As parents, most of us know how important it is to read to our children. We regularly share books with them and encourage them to borrow from the library. However, sometimes we forget to make sure our kids get a balanced reading diet. Sadly, poetry can be left off the menu, and that's such a shame. The good news is poems are often short so it's easy to slip a poem or rhyme into a spare moment in a day.
An easy way to start introducing poetry to kids is to find books of nursery rhymes for pre-school children. Local libraries will have some, perhaps in a special section of board books. Reading, memorizing, chanting, or singing nursery rhymes really helps little ones develop skills they need for reading. As Mem Fox says in Why Reading Really Is Magic, "…if kids know six nursery rhymes by the time they are four, they are more likely to be in the top reading group at school by age eight." We can incorporate poetry into play by encouraging our kids to use toys to act out "Humpty Dumpty" or "Little Miss Muffet." When we're walking to the park, it's fun to find a nursery rhyme that fits the rhythm of our footsteps and chant it aloud. Babies love rhymes like "Round and Round the Garden, or "I'm a Little Teapot" and toddlers can soon copy the words and actions.
Keep an eye open for poetry books for kids in the library or bookstore. Once you've found some poetry anthologies or books, try incorporating one into story time each day or evening. For children who might think they're too old for nursery rhymes, look for short, fun poems. Kids love poetry that makes them laugh. One great place to find material like this is Giggle Poetry, a website with lots of poems kids love. Kenn Nesbitt's Poetry4Kids is another cool online space for sharing poems with kids, and it includes a handy rhyming dictionary.
A special book to look out for is World Rat Day by former U.S. Children's Poet Laureate J. Patrick Lewis. It has a poem for some special (and bizarre!) days, with illustrations by Anna Raff that will also tickle children's funny bones. Celebrating these days with their corresponding poems is a nice, easy way to integrate more poetry into everyday family life.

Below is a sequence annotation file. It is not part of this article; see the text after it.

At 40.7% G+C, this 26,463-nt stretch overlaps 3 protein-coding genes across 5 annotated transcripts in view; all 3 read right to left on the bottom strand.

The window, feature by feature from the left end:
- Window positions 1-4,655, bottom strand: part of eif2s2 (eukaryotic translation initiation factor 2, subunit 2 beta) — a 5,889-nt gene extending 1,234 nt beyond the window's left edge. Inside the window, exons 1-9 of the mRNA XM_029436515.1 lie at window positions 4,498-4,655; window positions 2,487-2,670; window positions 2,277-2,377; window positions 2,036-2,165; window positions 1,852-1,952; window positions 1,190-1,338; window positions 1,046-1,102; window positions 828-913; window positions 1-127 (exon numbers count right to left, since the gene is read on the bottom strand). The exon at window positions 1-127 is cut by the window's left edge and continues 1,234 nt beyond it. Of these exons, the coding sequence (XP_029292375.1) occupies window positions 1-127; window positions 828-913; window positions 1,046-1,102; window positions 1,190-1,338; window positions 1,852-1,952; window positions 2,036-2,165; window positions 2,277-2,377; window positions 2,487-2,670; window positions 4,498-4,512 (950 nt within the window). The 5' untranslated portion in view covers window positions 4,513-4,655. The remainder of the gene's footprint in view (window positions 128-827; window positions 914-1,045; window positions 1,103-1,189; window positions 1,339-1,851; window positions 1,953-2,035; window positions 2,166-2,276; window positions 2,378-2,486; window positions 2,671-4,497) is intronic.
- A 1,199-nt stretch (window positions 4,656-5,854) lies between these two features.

When we share poems, I believe it's important to help children make connections with their own lives. We can ask questions like "Does it remind you of something?" "Have you ever felt the same way the poet did?" "Which part did you like best?"
Playing with words is an important part of adding more poetry to kids' lives. I love to take advantage of ANY situation to point out how fascinating and fun our language is. Puns, jokes, and riddles can all lead to discussions about words, the building blocks of language. A very simple activity to slip into the second or third read-aloud of a rhyming picture book is to change the rhyming word at the end of a sentence, and have kids correct you. Dads are great at this! You'll find some more word games on my Book Chook Bag of Tricks page that can be slipped into car trips and soon become family favorites.
Writing poetry with younger kids is important, too. This can be as simple as celebrating relatives' birthdays by co-writing a rhyming couplet or short verse for them. Another easy and fun idea is to take a rhyme or poem children know and innovate on it. That's a fancy way of saying we study the poet's words and change them slightly to invent a new poem. So we might take "Higglety, pigglety, pop / The dog has eaten the mop" and change it to "Gigglety, jigglety, jig / The pussycat danced with a pig."
Is poetry a regular part of your family's reading diet? Do you have any special poetry books or poems you and your kids love? Please share them on the Scholastic Parents Facebook page!